The fact that the judges went ahead and threw the second land mark and especially the fact that they allowed the dog to run the water marks (unless it ran them as test dog or set up dog) is highly unusual and says to me that they did think there were some mitigating circumstances. Again, unless dog ran water as test or set up dog, which is completely different.

    If you feel you got screwed by the unusual circumstances and the rule interpretations by the judges, just be glad it was "only" junior. It would be a lot harder to take at a higher level where ribbons are a lot harder to come by. Who knows, maybe your dog even learned something. If your dog did indeed blink the bird because of the condition and then you made the dog retrieve it anyway, maybe it learned that it needs to pick up the bird no matter what (maybe). If the dog learned something like that then it wasn't a wasted entry fee IMO.

    Good luck to you and your dog in the future.
    HRCH UH "Boomer" MH
    UH HR "Hunter" SH (RIP)

    "When you go to a test or a trial, your dog should be underwhelmed." ~ Evan Graham

    "It is unreasonable to expect a dog to be more precise than you are." ~ Rex Carr

    "You own what you condone." ~ Mike Lardy

  9. #7
    Senior Member Howard N's Avatar
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    Jan 2003
    Anchorage, AK


    If the dog blinks a bird and comes back to the handler, I'd say he wasn't a junior hunter that day. From what you described that's how I may have judged it.

    I didn't see it so I don't know what I'd have done.
    Howard Niemi

    You really gotta be careful about how high a pedestal you put your method, your accomplishments, your dog on. There's usually someone who's done more, somewhere. And they may have used a different method than you did! Chris Atkinson 2013

    get your dog out and TRAIN! caryalsobrook 2013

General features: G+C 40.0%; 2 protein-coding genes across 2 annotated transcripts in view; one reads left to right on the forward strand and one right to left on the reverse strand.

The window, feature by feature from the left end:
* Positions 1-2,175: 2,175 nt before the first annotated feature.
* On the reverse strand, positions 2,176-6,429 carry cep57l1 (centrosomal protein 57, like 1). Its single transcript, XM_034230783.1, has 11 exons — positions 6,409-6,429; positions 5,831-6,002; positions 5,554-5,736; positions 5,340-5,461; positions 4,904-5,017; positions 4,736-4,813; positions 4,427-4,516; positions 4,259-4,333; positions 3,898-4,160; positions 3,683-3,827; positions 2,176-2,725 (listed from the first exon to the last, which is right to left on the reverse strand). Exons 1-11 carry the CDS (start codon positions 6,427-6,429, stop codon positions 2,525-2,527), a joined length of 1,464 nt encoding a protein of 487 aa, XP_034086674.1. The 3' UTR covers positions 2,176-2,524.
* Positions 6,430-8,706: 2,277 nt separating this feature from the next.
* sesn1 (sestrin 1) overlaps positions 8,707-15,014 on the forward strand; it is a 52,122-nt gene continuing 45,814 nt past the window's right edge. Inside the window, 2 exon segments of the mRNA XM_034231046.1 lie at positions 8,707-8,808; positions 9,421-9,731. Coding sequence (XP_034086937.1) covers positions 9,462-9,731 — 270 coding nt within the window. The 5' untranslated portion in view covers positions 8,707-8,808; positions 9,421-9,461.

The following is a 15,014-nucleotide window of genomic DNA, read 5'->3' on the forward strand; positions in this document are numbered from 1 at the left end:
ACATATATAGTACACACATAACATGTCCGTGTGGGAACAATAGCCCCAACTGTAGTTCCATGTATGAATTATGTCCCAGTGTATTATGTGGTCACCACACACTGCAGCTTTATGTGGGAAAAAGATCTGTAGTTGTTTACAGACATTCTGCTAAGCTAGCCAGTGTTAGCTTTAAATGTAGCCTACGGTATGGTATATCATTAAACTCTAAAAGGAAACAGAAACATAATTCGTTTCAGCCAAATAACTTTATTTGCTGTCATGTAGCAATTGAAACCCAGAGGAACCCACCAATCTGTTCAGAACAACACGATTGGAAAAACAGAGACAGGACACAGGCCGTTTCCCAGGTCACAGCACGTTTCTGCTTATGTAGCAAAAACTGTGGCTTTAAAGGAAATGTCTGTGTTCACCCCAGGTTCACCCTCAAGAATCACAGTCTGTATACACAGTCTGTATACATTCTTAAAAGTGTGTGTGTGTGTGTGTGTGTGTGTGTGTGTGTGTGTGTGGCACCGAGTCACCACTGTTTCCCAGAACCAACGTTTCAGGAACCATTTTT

10. #8


    The condition of the bird is not the issue as stated above when hunting I not the dog decide what is unfit game. With that type of cover you had to handle when you saw your dog so as long as your dog did not come back to heel ok handle. With three fetch commands over the bird and the coming in to the line the judges could very well drop you for this. I have a limit of ten on fetch at the line or in the field but that is me.

  11. #9
    Senior Member D. Province's Avatar
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    Feb 2008
    Houston, TX


    The question I guess is, is it a blink if the dog retrieves the bird with the handler's help? Or is the dog confused if it is really supposed to retrieve the bird in that condition.
    If a dog blinks, is that and automatic DQ?

    Now that I've had time to review the situation, I think that the dog did blink but it isn't an automatic zero as judge 2 claimed it was and that the circumstances for the blink should have been looked at and the dog should have been judged accordingly. Lower on perseverance for leaving the bird but higher for train-ability for taking direction getting the bird. I think the dog should have passed the series but should have been watched to see if this was an isolated incident based on mitigating circumstances or a problem with the dog.
    Last edited by D. Province; 10-27-2009 at 01:46 PM.
    D.J. Province
    Ebonstar Over Moon River JH

  12. #10
    Senior Member
    Join Date
    Aug 2008
    Shelburn, In


    Unfortunately stuff happens. Dogs are expected to pick up blown up birds in the field so it would stand to reason that in a test set up to evaluate hunting ability a dog would have to pick up a bird that was SHOT up.
    This is simply the opinion of a hunter with no real knowledge of competitive retriever games.